Aubrey Hirsch, “Afterbirth” (Booth Journal)

Tamsin Hopkins, “Death by Kissing” (Neon)

Jennifer A. Howard, “The Big Rip” (New South Journal)

Sabrina Huang, “There Is Nothing to Bind Our Hearts Together” (trans. Jeremy Tiang, Read Paper-Republic)

Gail Ingram, “Whispers” (Flash Frontier)

M. J. Iuppa, “641” (Nanoism)

Elizabeth Kerlikowske, “Reading Maps” (from The Female Complaint, Shade Mountain Press)

Julia LaSalle, “Helmet Shell” (Monkeybicycle)

Nathan Leslie, “The Miniaturist” (from Root and Shoot, Texture Press)

Kristie Letter, “Late July, Clover Lick, West Virginia” (Tahoma Literary Review)

Henry Wei Leung, “Getting There” (Cha: An Asian Literary Journal)

Fiona Lincoln, “Long Shadows” (Flash Frontier)

Bob Lucky, “The Current Situation” (from KYSO Flash Anthology of Haibun and Tanka, KYSO)

Ilana Masad, “In a World Gone Mad” (One Throne Magazine)

Jamey McDermott, “A Brief Dispatch on Proper Expectation Management” (The First Line)

Frankie McMillan, “The House on Riselaw Street” (Flash Frontier)

Christopher Merkner, “Up To and Including Our Limits” (Hotel Amerika)

Sabine Miller, “Keeping Cool” (Mariposa)

Geoffrey Miller, “The Belvedere: Iquitos” (defenestrationism)

David Morris, “Consumption” (Monkeybicycle)

Valerie Nieman, “Hotel Worthy” (from Hotel Worthy, Press 53)

Chris Okum, “To Keep the Dark Away” (Camroc Press Review)

Lisa Prince, “things found in rain puddles” (from Shale, Texture Press)

Doug Ramspeck, “Dog Memories” (Cleaver Magazine)

Ryan Ridge and Mel Bosworth, “Where the Doors Went” (from Camouflage Country, Queen’s Ferry Press)

Katey Schultz, “Paddy, the Albino” (KYSO Flash)

Amy Shearn, “2025” (People Holding)

T. L. Sherwood, “Pretty Changes” (Jellyfish Review)

Aaron Sommers, “Real Numbers” (Word Riot)

Kelly Stark, “Ceremony” (Corium)

Daniel Uncapher, “Infestation Miracles” (Neon)

Robert Vivian, “Last Minute Contributor” (Duende)

Deborah Walker, “Ghost Nebula” (from (AFTER)life: Poems and Stories of the Dead, Purple Passion Press)

Anne Elizabeth Weisgerber, “Sleeping Beauty: Markson Fangirl” (Tahoma Literary Review)

Will White, “The Secret Underground Tooth Economy of Boston” (Strangelet Journal)

Diane Williams, “Specialist” (Granta)

 

SEMIFINALISTS

Annabel Banks, “Payment to the Universe” (matchbook lit mag)

Damyanti Biswas, “Picasso Dreams” (Bath Flash Fiction Award)

Ron Currie, Jr., “Cross Your Fingers God Bless” (Wigleaf)

John Englehardt, “This Is Great but You Don’t Need It” (Conium Press)

Elliott Freeman, “When I Was Afraid of My Grandfather’s Skin” (Blue Monday Review)

Lydia Copeland Gwyn, “Recipe” (Hermeneutic Chaos)

Mercedes Lawry, “Was there transposition?” (Cleaver Magazine)

Joshua Robert Long, “Occasional Self-Portrait, Part II” (The Harpoon Review)

Kelly Luce, “Outside” (NANO Fiction)

Sarah Hulyk Maxwell, “Whales in Minnesota” (NANO Fiction)

Marion Michell, “Cuffs and Collars” (SAND)

Samantha Murray, “Portrait of My Wife as a Boat” (Flash Fiction Online)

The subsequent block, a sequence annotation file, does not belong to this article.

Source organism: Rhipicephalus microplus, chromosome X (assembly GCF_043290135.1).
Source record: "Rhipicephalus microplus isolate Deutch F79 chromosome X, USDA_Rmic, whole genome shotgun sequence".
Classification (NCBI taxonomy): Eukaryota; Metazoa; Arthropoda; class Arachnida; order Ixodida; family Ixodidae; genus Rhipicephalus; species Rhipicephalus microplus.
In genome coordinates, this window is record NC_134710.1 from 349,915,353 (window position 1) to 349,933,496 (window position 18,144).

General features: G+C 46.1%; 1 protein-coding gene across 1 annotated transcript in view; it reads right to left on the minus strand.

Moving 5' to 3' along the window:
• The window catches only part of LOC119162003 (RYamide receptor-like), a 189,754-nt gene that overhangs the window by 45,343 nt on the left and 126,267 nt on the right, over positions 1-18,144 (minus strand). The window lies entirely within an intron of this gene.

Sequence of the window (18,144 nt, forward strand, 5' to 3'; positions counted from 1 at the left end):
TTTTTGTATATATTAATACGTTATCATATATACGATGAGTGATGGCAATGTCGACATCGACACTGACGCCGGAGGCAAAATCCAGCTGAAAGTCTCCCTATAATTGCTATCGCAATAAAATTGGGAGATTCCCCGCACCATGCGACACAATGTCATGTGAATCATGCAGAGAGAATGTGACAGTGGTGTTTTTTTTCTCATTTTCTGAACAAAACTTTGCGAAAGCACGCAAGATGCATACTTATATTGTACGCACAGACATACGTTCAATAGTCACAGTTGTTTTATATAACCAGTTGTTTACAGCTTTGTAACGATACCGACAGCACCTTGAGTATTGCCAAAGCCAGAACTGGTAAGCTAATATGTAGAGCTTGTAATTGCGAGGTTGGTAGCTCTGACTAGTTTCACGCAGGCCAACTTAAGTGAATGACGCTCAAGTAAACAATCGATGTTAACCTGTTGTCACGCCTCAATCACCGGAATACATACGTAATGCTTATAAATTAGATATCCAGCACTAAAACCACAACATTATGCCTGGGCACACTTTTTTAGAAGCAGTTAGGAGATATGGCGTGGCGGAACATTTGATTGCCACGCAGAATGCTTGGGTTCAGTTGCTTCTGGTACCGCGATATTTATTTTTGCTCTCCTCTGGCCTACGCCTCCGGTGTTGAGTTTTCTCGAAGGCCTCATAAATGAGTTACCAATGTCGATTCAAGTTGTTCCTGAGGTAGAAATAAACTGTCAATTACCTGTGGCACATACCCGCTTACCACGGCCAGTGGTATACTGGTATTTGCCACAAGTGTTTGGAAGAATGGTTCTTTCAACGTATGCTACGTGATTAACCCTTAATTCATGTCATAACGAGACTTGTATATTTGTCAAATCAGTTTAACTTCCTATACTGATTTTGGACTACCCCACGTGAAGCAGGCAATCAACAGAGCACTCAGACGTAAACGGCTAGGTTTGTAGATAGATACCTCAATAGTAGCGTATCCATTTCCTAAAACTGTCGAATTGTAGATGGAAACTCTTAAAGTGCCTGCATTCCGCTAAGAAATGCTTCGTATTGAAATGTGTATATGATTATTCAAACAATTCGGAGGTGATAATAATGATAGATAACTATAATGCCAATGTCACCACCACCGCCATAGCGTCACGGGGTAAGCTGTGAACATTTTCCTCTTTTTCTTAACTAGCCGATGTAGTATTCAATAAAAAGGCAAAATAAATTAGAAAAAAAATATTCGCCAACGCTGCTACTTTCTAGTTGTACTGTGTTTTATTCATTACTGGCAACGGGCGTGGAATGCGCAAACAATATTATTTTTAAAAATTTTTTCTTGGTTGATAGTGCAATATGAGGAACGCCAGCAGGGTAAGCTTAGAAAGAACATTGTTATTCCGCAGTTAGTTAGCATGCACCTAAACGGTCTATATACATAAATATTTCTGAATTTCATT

Ethel Rohan, “Dark Stars” (from Winesburg, Indiana)

Robert Scotellaro, “Weights and Measures” (from What We Know So Far, Blue Light Press)

Annesha Sengupta, “No More Broken Bones” (Pithead Chapel)

David Swann, “Children of Dirt and Thunder” (from Stronger Faster Shorter, Flash: The International Short-Short Story Press)

Rachael Thomas, “Easter Sunday (triptych)” (Journal of Compressed Arts)

Dorothy (Hiu Hung) Tse, “Bridges” (trans. Nicky Harman, Read Paper-Republic)

Chris Tusa, “Winter Wonderland” (Corium)

Deb Olin Unferth, “The Walk” (NOON)

 


 

THE BEST SMALL FICTIONS 2016 Nomination Time!

“I believe The Best Small Fictions series, which will begin with this 2015 volume, is an extraordinarily important literary event. The art form of the small fiction speaks strongly to the zeitgeist of the 21st century and this sort of focused recognition is long overdue.”

–Robert Olen Butler

With The Best Small Fictions 2015 launched (and now available on international sites BookDepository and bol.com), we are heartened by the support we’ve received and the wonderful reviews, many of which are coming from readers unfamiliar with flash who are discovering this genre for the first time, and who are finding a new appreciation for the form. Readers are commenting on the exceptional variety in the book, and we hope to continue to highlight the field’s diversity. They are also enjoying the discovery of new journals and presses.

Just this week NYU hosted some The Best Small Fictions 2015 authors as part of the McGhee Inside/Outside Reading Series:

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As we look ahead to The Best Small Fictions 2016, guest edited by PEN/Malamud Award–winner Stuart Dybek, and with Tara L. Masih at the helm as series editor, we invite you to send in your nominations, starting November 1. As our guidelines and FAQs have recently changed, they are posted below in full, and are also available on the QFP site: http://www.queensferrypress.com/bsf/bsf2016guidelines.pdf

The Best Small Fictions 2016 Nomination Guidelines